STEP 2: Explore the support services available in the town & surrounding areas.

When I talk about support services, think about the services that your child access out of school currently, but don’t forget there will be additional services (perhaps not as common as speech, OT, PT) that you might not know you need yet. Doctors, specialists, psychologists, psychiatrists, BCBAs fall into this category along with speech, OT and PT but also don’t forget about tutors, executive function coaches, and other types of therapy (feeding, vision, art, horseback riding, music, etc). At any given point, it can be hard to know what support a child or children will need over the course of their educational career. Plus you may, at any point, find yourself ripping apart your child’s support services team and starting from scratch. If you situate yourself in or close to an area with a community of good professionals, that’s a great start and will make life easier down the road.

Now, how do you find that community of good professionals? I grew up in a city where a large multinational pharmaceutical company had established its headquarters more than a century ago. Not only was the big pharma company a major employer in the area, but its presence has led to, over time, a preponderance of doctors and health professionals that gathered to live and work in the community. Does the community you are looking at have an established independent special education school or schools? While you may never intend to place your child, either through your own efforts or as part of a district outplacement, at private sped school, their existence in a community is a sign that the community has a network of professionals that service students with special education needs.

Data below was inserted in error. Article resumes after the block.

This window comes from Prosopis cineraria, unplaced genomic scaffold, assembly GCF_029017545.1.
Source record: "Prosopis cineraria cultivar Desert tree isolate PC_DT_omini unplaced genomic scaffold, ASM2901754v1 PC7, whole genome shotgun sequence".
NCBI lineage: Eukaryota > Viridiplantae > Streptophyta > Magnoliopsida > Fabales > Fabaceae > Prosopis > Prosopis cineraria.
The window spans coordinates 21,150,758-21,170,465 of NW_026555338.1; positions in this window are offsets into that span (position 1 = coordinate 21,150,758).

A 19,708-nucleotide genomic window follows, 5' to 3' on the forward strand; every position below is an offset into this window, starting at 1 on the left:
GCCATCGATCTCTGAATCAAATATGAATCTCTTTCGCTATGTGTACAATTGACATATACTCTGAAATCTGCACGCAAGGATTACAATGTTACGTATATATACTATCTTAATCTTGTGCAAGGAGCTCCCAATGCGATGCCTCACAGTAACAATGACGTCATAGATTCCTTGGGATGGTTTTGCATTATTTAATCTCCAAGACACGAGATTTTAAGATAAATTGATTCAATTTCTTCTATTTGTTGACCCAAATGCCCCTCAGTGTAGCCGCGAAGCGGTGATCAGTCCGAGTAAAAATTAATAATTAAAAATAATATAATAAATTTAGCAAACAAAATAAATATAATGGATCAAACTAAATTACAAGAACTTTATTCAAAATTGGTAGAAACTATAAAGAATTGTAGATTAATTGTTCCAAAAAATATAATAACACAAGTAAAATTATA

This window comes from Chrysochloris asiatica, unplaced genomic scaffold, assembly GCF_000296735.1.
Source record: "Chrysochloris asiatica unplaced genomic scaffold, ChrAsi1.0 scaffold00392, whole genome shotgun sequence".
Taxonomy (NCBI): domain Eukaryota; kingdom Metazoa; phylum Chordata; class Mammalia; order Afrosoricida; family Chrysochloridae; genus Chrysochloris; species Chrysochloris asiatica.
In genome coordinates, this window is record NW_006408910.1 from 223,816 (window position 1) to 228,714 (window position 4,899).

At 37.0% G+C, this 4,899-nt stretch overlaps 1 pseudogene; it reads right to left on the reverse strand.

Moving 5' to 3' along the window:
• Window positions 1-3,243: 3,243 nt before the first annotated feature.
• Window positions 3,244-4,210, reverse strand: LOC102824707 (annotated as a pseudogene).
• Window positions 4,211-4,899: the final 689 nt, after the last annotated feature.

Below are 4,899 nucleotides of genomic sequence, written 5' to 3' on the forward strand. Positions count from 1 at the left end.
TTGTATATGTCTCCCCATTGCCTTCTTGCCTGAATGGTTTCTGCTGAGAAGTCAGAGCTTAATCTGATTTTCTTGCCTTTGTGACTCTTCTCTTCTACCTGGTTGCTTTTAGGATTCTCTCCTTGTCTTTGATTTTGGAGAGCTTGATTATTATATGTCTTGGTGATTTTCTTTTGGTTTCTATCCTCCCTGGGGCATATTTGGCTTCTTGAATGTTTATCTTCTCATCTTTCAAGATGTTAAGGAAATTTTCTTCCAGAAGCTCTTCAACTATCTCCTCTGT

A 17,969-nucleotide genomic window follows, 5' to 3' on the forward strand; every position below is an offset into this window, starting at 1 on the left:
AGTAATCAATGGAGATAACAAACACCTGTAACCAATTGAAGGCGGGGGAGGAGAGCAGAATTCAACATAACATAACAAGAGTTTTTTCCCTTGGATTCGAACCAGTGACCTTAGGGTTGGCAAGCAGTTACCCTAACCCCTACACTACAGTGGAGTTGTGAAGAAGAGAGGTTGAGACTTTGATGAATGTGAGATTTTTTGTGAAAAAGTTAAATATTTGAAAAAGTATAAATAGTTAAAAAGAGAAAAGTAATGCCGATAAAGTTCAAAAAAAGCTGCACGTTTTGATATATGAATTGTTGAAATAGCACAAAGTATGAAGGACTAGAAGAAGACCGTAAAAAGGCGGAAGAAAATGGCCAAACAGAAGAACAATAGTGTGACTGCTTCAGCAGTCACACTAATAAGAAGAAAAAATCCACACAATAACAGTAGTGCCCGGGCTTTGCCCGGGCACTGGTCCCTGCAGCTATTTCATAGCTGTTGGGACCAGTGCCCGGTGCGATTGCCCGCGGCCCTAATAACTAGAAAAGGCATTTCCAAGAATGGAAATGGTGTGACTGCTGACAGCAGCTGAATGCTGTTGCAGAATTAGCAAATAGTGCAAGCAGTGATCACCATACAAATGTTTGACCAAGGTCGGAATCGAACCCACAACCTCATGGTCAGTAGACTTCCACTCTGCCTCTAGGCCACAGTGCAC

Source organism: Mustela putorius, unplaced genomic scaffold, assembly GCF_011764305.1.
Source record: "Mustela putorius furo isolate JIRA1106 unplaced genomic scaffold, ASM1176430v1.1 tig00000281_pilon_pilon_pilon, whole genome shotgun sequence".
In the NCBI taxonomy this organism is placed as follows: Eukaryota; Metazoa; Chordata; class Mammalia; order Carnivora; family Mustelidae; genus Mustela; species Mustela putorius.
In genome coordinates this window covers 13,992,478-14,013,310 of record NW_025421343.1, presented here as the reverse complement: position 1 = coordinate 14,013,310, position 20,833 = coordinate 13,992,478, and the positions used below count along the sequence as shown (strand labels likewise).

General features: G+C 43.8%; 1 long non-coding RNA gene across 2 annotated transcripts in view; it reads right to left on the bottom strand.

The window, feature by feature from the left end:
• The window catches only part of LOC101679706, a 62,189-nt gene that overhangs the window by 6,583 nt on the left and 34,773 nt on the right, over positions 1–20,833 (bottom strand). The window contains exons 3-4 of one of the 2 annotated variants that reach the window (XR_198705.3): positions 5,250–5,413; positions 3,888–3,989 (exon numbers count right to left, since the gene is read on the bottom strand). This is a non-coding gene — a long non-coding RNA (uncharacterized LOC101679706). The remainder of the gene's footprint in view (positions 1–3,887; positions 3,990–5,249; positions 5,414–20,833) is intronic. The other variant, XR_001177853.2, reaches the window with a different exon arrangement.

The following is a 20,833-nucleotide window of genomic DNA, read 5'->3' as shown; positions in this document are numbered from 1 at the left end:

STEP 3: How inclusive is your town?

Another factor for families in selecting a school district with “good” special education services is community inclusivity. Inclusivity here refers to how welcoming and accepting a community is about people with disabilities. Are there organizations that support lifelong inclusion within the town? In recent years, we’ve seen a proliferation of nonprofit organizations that support employment for individuals with disabilities, with an emphasis on working and living in the community. The Prospector Theater in Ridgefield, Woofgang & Co in Fairfield, ReRead Books in Cheshire, and Coffee for Good in Greenwich are all wonderful organizations that provide employment and life skills training for adults with disabilities in a community setting. The existence of these organizations in these towns isn’t proof that these communities are any more accepting than any others. However, for those families who are looking not only for a school district with good supports but a community with a lifetime of integrated opportunities, this can be a good sign.

STEP 4: Review school & district data to create a baseline for your assessment.